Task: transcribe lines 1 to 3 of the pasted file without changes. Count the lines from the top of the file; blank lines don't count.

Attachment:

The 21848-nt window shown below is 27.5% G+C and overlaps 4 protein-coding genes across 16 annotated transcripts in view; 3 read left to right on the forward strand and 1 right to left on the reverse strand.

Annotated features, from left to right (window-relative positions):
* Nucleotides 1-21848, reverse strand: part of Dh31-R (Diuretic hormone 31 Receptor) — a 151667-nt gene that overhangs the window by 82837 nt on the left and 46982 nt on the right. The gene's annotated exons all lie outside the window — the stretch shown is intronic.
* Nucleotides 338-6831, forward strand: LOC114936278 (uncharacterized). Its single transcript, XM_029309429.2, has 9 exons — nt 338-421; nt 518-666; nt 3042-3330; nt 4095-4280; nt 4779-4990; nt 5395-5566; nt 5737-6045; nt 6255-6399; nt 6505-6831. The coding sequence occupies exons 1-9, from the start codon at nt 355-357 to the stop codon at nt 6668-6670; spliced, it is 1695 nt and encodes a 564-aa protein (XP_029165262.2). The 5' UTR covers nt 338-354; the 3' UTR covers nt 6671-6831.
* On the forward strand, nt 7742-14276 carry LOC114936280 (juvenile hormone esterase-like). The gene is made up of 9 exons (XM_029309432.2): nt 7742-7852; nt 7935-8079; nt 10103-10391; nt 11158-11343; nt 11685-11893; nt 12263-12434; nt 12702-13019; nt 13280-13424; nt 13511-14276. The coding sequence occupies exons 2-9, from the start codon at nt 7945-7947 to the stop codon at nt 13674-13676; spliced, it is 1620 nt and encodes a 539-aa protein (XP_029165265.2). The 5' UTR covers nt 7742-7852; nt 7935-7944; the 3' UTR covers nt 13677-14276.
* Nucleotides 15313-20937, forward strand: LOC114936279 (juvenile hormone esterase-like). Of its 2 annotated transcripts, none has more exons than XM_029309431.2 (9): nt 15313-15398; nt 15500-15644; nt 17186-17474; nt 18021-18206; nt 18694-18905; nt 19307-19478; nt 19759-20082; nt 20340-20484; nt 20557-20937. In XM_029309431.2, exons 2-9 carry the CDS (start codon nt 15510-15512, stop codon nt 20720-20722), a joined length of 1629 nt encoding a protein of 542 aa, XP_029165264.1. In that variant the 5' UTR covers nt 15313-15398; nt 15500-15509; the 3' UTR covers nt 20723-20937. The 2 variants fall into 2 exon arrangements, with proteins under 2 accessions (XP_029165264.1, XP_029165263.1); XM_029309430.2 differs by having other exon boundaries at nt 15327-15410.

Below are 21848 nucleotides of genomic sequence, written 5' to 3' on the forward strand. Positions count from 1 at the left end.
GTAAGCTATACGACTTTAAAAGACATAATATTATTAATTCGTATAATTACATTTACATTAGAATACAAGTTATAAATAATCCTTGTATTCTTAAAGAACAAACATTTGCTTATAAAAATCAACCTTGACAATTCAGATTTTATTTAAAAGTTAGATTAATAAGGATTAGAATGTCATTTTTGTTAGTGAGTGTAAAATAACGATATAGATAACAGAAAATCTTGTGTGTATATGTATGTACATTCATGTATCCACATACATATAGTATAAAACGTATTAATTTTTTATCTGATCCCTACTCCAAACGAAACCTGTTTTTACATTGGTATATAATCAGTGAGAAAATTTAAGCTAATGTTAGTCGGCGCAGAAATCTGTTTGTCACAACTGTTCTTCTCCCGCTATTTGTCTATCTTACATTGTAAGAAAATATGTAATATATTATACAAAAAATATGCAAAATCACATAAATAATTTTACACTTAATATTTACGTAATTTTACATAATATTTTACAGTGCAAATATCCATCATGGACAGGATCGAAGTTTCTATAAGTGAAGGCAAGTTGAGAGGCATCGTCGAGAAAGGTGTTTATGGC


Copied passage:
The 21848-nt window shown below is 27.5% G+C and overlaps 4 protein-coding genes across 16 annotated transcripts in view; 3 read left to right on the forward strand and 1 right to left on the reverse strand.

Annotated features, from left to right (window-relative positions):
* Nucleotides 1-21848, reverse strand: part of Dh31-R (Diuretic hormone 31 Receptor) — a 151667-nt gene that overhangs the window by 82837 nt on the left and 46982 nt on the right. The gene's annotated exons all lie outside the window — the stretch shown is intronic.